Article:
Grade: B-
Family Drama
Rated PG

There seems to be just one rule for adapting a classic of children’s literature: stay close to the book. It’s a wonder more filmmakers don’t follow that unwritten rule.

The Secret Garden is a case in point. The 1949 release starring Margaret O’Brien earned a 7.5 out of 10 from audiences at the Internet Movie Database, while a 1987 TV version and 1993 big-screen remake were equally popular (7.2 and 7.3, respectively). All three films were faithful to the book. But a 2017 steampunk treatment got the cold shoulder (4.5), and two 2000 faquels (fake sequels)—Back to the Secret Garden and Return to the Secret Garden didn’t fare much better, with scores of 5.7 and 5.3.

Is it any wonder that audiences tagged this 2020 “reimagined” incarnation with a 5.6 rating? The weight of audience expectation was dropped like a piano from a rooftop on an otherwise beautifully filmed version, most likely because it dared to change things a bit.

Frances Hodgson Burnett’s 1911 novel followed a sickly 10-year-old girl who lived in India with wealthy parents that both ignored and spoiled her. Cared for by Indian servants, she awakened one day to find her parents dead of cholera and the staff long gone. Eventually she was sent to England to live with a hunchbacked uncle and his servants in an isolated mansion on the moors. As it happened, Archibald Craven had sealed off a private walled garden after his wife had died there. But Mary grew ever curious about the garden and also the cries she heard in the house at night. Eventually she found the key that unlocked the garden, hung out with the maid’s younger brother, and discovered a cousin she never knew she had, shuttered away in a hidden room because of a spinal illness that had kept him bedridden. He quickly became a diversion for Mary, who took him (secretly) to see the secret garden.

Writer Jack Thorne and BAFTA-winning director Marc Munden decided to mix things up a bit. They made the garden magical. Plants are ginormous, and far more tropical than what one would expect in a formal British garden. Mary thinks the garden has magical properties, and so of course she wants to plunk down her crippled cousin in waters she thinks will cure him. That’s not the only change, but it’s one of the biggest ones. So is a tragedy that never happened in the book, and a change in time. Rather than being set in the late Victorian period, the action takes place in 1947 in the years following WWII. When Mary is discovered alone, there had been shots in the background and it was implied (though never stated) that there’s an uprising of some sort and maybe her parents had been victims of violence. The filmmakers also added a dog that accompanies Mary and Dickon (the maid’s brother, who is older than in the book).

So yeah, a lot was changed, and purists will cringe when they watch this version. But it’s beautifully filmed on locations in Conwy, Wales; North Yorkshire, England; Wiltshire, England; Grantham, UK; Gloucestershire, England; and Cornwall, England. Cinematographer Lol Crawley, whose work on Ballast was honored at the Sundance Film Festival, takes full advantage of the locations by relying on long shots and captures the magic using subjective camerawork. More than the garden itself, it’s the cinematography that seems magical. And though their personalities are changed somewhat from the book, the cast does a fine job of making the characters feel three-dimensional. Fifteen-year-old Dixie Egerickx anchors the cast as Mary, while Edan Hayhurst is just as credible as Colin and Amir Wilson engaging enough as Dickon. Fans of Colin Firth will think him wasted in a minor role as the rich uncle, but this is Mary’s story and children get the most screen time in this adaptation of children’s literature. Even Mrs. Weasley—yes, Julie Walters appears as a crotchety version of her Harry Potter character—takes a backseat.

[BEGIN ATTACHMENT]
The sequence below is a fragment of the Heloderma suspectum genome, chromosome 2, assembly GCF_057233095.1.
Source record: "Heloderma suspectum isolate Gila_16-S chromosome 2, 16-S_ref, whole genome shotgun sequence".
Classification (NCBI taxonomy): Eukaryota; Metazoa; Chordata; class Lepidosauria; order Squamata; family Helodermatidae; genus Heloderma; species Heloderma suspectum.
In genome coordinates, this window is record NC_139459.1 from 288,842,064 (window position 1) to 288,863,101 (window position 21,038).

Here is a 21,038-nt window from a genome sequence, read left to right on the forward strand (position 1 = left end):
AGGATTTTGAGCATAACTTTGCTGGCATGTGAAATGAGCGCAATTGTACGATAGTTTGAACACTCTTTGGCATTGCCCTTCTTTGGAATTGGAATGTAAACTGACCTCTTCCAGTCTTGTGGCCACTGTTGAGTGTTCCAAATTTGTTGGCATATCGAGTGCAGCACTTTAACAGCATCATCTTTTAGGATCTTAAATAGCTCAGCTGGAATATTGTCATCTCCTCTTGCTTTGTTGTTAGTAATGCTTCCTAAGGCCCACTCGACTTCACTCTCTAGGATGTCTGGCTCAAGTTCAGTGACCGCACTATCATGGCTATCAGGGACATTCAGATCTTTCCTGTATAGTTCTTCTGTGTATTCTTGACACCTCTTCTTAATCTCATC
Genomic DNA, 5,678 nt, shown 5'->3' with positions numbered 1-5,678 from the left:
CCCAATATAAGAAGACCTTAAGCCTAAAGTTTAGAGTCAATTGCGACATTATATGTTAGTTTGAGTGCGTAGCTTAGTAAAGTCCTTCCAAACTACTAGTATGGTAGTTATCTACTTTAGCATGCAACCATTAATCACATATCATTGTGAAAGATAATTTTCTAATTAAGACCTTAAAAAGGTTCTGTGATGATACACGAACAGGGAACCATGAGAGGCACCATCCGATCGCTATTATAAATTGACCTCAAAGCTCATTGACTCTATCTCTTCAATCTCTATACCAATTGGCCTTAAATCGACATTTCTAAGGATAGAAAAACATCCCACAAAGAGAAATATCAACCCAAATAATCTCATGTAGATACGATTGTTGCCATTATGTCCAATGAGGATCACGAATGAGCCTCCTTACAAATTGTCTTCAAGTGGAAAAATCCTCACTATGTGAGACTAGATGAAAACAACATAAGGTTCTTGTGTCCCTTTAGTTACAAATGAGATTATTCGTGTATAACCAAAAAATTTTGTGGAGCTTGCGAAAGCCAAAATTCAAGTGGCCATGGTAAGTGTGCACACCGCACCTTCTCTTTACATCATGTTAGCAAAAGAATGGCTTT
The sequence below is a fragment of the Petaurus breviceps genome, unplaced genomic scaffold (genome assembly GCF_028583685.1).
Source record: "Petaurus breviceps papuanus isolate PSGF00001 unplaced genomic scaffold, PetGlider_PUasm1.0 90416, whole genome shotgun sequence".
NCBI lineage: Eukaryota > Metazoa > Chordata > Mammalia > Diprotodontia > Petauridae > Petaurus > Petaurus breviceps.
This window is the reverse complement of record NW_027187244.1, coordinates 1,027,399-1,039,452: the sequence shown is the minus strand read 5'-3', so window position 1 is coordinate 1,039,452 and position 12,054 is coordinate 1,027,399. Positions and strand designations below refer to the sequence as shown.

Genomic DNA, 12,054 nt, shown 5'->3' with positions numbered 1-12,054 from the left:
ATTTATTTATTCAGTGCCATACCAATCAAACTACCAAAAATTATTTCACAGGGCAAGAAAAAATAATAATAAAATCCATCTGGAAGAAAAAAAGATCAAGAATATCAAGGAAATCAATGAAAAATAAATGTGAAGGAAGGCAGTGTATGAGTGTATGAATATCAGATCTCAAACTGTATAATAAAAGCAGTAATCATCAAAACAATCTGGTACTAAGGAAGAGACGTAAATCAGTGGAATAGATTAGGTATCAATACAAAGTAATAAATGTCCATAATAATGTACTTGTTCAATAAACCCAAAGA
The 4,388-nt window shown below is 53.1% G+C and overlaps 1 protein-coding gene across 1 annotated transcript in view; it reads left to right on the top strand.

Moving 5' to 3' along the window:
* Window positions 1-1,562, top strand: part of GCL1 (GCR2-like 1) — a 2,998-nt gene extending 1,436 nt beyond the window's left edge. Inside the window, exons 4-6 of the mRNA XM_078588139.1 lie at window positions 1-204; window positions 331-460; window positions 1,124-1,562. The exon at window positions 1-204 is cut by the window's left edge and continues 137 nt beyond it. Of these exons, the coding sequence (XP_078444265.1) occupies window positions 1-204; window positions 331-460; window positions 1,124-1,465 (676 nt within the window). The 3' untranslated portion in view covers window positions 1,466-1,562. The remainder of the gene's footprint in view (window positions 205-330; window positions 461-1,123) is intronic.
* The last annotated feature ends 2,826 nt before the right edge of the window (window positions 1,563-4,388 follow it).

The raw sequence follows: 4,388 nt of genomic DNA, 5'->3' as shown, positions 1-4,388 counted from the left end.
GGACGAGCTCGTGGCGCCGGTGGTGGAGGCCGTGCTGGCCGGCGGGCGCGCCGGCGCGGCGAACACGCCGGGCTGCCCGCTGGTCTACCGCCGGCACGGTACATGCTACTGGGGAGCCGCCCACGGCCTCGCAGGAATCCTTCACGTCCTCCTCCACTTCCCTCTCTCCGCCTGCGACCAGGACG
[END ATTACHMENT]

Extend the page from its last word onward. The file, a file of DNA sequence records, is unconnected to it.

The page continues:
If you aren’t a purist, this 2020 version of The Secret Garden falls in the B- range—the minus mostly because of an added third-act crisis that’s way too sudden and unexplained. I probably enjoyed this adaptation more than my wife, who teaches elementary school and knows the book well. But that’s the risk any filmmaker takes when deciding to make an adaptation that’s not completely faithful to the book. You win a few, you lose a few.

Entire family: Yes
Run time: 99 min. (Color)
Studio/Distributor: Universal
Aspect ratio: 1.85:1
Featured audio: DTS-HDMA 5.1
Bonus features: D
Includes: Blu-ray, DVD, Digital code
Amazon link
Rated PG for thematic elements and some mild peril

Language: 1/10—Nothing much here

Sex: 0/10—Nary a thing; this is a children’s story

Violence: 2/10—Nothing graphic here, and only a few moments that could be considered violent or dangerous

Adult situations: 2/10—Some adult elements, including brief smoking

Takeaway: I’m not sure why the filmmakers felt the need to make the garden magical, unless it was a point of view thing, because the cinematography is quite magical enough